Salsa mexicana for one

I often get asked how to make pico de gallo by my non-Mexican friends and, sometimes, new readers here. If you’re a regular reader or you know me personally, you probably know where this is going. In our house, pico de gallo is not the typical fresh salsa you may be familiar with, made of tomato, onion and cilantro. Instead, pico de gallo is a snack made with jicama, red onion, cucumber, orange, serrano chile, lime juice and sprinkled with Tajín. So, if you come to my house and ask for some pico de gallo, now you know what to expect.

What a lot of people call pico de gallo, though, we call salsa mexicana. And it’s extremely easy to make! To be clear, in most places if you ask for pico de gallo, the recipe below is what you’ll get. Since I’ve been asked several times in the last week how to make this easy, fresh salsa, I decided I might as well share it here for anyone who doesn’t already know how to make it. It’s easy to assemble in a big batch because you can play with the amounts of each ingredient to taste, but it’s a little more difficult to get it right when making a very small batch for only one or two people for a single meal, so I’ve provided directions below for the portions that I use.

A note, first: The chile is optional. I always put it in my salsa mexicana, but you don’t have to if you’re averse to spicy food. Or, if you want to go kind of half-way with it, you can cut a serrano chile open, remove the seeds and veins and chop it very finely. If you do that, you may still want to use half of the suggested portion and add more to taste as you can tolerate. But if you leave it out all together, just increase the amount of cilantro to taste. You’ll still have a nice salsa and no one will know anything is missing.

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Wordless Wednesday: Guaca-tacos

I posted this photo on Instagram last week as I was eating leftover guacamole in the form of tacos, also known in my household as guaca-tacos.

 

You can find my guacamole recipe here. Sometimes I like to substitute red onion for white onion (like I did here, though it’s difficult to tell from the photo). It’s a substitution I picked up from my mom since she normally makes her guacamole with red onions.

  • Do you ever eat guacamole tacos?

Salsa de tres chiles

In case you missed it last week… check out our salsa de tres chiles on the Kenmore Genius Blog – the ultimate fresh, homemade dip for your tortilla chip! Warning: you may never be able to eat crappy restaurant “salsa” ever again after tasting this stuff. You know what I’m talking about – that runny, watery, often bland mess of tomatoes, onion and jalapeños they serve at chain restaurants. You’ll have to visit the Genius Blog for the full recipe with instructions, but here’s a sneak peek of the video:

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  • Give this post a Facebook “Like” or a +1 on Google+ if you pledge to never eat bad salsa again!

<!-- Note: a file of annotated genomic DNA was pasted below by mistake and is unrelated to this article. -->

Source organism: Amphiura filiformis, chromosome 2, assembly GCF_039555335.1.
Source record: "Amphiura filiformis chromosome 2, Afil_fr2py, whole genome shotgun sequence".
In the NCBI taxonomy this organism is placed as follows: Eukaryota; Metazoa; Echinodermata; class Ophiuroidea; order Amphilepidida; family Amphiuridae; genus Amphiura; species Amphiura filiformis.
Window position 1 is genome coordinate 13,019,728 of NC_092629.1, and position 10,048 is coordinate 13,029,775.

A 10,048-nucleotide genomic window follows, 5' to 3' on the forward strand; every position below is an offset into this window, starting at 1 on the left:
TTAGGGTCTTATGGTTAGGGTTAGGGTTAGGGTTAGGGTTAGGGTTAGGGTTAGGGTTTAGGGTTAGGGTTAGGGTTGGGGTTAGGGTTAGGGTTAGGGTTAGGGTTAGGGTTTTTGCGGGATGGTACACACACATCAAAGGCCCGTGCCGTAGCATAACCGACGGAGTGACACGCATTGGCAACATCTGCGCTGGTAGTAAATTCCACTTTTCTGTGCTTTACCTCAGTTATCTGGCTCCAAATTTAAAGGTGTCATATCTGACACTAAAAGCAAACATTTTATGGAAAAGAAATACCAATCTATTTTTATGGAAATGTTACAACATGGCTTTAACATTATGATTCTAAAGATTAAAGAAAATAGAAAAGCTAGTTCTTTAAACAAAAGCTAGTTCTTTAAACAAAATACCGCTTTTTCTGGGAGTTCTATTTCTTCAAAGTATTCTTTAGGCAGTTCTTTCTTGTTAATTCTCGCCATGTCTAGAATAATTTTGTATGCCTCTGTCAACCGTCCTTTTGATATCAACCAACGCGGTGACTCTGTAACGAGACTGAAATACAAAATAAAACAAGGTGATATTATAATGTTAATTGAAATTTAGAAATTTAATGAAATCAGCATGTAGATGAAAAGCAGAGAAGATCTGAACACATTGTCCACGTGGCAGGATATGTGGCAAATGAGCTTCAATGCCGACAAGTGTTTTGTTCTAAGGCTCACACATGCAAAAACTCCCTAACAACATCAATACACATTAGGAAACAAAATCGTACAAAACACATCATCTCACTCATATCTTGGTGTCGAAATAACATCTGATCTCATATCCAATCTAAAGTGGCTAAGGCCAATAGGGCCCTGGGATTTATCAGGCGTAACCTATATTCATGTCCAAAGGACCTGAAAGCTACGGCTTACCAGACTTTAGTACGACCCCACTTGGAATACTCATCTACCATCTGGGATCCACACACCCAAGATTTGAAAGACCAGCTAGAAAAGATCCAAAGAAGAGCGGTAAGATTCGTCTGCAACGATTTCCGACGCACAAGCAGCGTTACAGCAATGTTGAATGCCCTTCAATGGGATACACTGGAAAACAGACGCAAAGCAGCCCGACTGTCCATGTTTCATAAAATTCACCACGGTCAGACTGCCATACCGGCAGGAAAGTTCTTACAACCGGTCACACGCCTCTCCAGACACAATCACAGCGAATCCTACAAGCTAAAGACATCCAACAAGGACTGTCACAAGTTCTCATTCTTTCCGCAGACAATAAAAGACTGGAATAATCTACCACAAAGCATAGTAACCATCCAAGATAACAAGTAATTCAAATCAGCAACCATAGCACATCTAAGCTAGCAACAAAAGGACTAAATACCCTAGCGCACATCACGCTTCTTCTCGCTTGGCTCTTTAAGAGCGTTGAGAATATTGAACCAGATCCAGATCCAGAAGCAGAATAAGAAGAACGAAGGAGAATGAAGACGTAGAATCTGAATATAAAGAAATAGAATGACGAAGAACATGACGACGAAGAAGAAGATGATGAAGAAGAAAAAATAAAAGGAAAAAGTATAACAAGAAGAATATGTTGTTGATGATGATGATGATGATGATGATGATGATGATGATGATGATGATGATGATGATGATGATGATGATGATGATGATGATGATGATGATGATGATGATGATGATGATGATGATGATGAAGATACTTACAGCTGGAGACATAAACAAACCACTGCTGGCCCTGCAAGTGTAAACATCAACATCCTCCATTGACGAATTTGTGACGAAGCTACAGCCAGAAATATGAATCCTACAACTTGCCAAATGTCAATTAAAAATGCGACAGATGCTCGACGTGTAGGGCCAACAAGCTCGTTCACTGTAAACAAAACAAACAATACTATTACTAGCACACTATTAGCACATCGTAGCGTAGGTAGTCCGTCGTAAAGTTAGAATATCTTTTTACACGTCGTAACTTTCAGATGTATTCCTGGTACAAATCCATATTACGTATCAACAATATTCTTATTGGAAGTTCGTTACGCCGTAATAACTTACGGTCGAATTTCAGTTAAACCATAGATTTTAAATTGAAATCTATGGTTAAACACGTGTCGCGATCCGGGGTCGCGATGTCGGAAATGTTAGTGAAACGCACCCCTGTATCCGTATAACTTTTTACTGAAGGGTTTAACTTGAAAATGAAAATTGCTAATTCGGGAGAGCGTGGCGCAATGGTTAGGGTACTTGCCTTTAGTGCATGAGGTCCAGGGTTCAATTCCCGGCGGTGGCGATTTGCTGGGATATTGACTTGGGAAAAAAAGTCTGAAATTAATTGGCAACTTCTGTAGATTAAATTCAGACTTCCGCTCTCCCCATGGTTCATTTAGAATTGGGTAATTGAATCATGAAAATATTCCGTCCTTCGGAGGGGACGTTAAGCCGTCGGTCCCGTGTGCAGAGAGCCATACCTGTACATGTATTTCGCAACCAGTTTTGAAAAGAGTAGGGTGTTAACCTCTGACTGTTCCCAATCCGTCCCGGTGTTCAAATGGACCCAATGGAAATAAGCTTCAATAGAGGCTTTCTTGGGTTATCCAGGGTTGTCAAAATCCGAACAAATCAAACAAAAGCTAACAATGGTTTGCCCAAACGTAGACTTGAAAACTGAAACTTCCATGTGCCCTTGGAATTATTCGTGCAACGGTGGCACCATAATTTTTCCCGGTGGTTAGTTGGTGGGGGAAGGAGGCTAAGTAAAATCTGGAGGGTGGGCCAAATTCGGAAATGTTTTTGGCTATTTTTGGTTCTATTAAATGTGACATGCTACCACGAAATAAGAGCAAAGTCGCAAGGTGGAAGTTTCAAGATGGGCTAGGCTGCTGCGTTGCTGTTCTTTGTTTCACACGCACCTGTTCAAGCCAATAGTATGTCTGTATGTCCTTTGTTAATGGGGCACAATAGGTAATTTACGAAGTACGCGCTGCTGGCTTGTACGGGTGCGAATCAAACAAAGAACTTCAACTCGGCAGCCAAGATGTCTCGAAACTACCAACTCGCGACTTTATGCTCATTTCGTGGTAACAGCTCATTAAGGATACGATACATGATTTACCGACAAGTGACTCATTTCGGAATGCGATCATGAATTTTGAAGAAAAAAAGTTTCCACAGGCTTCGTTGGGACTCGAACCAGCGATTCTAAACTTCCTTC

Disclosure: I am compensated for my posts on the Genius Blog and provided with Kenmore small appliances to test but all my recipes and opinions, about the appliances and otherwise, are my own.

FRIJOLES CHARROS

frijoles charros

For weeks, José has been bugging me to make his Tía Carola’s frijoles charros. Outside of El Charco de Las Ranas, his favorite taquería in Mexico City, Tía Carola’s frijoles charros are the only ones he has ever raved about.

Until now.

When I asked for the recipe a few weeks ago, it felt like I was playing “teléfono descompuesto” with at least three people – where something surely gets lost every time someone relays the message on to another person. José called his sister, who called his aunt; then his sister called him back and he translated the ingredients to me. Note that he only relayed the ingredient list and not the portions. And he only got a vague set of instructions. Apparently, Tía Carola is not exactly keen on lots of details and also hasn’t made this dish in at least 10 years. I’d be lying if I said I wasn’t a bit nervous about making this vaunted recipe with such a vague idea of what I was supposed to do.

I returned from the store with a big bag of frijoles pintos (in English: pinto beans). José argued with me that I had bought the wrong beans because they were supposed to be frijoles bayos. I knew that, but couldn’t find them at the store so I settled confidently on a hand-sifted bag of carefully chosen pinto beans. I settled the argument with a quick google search that ended in my favor, which had me secretly feeling proud on the inside that I knew frijoles pintos and frijoles bayos were not the same, but often interchangeable because of their similarities in taste, color and texture ‑ especially in this recipe.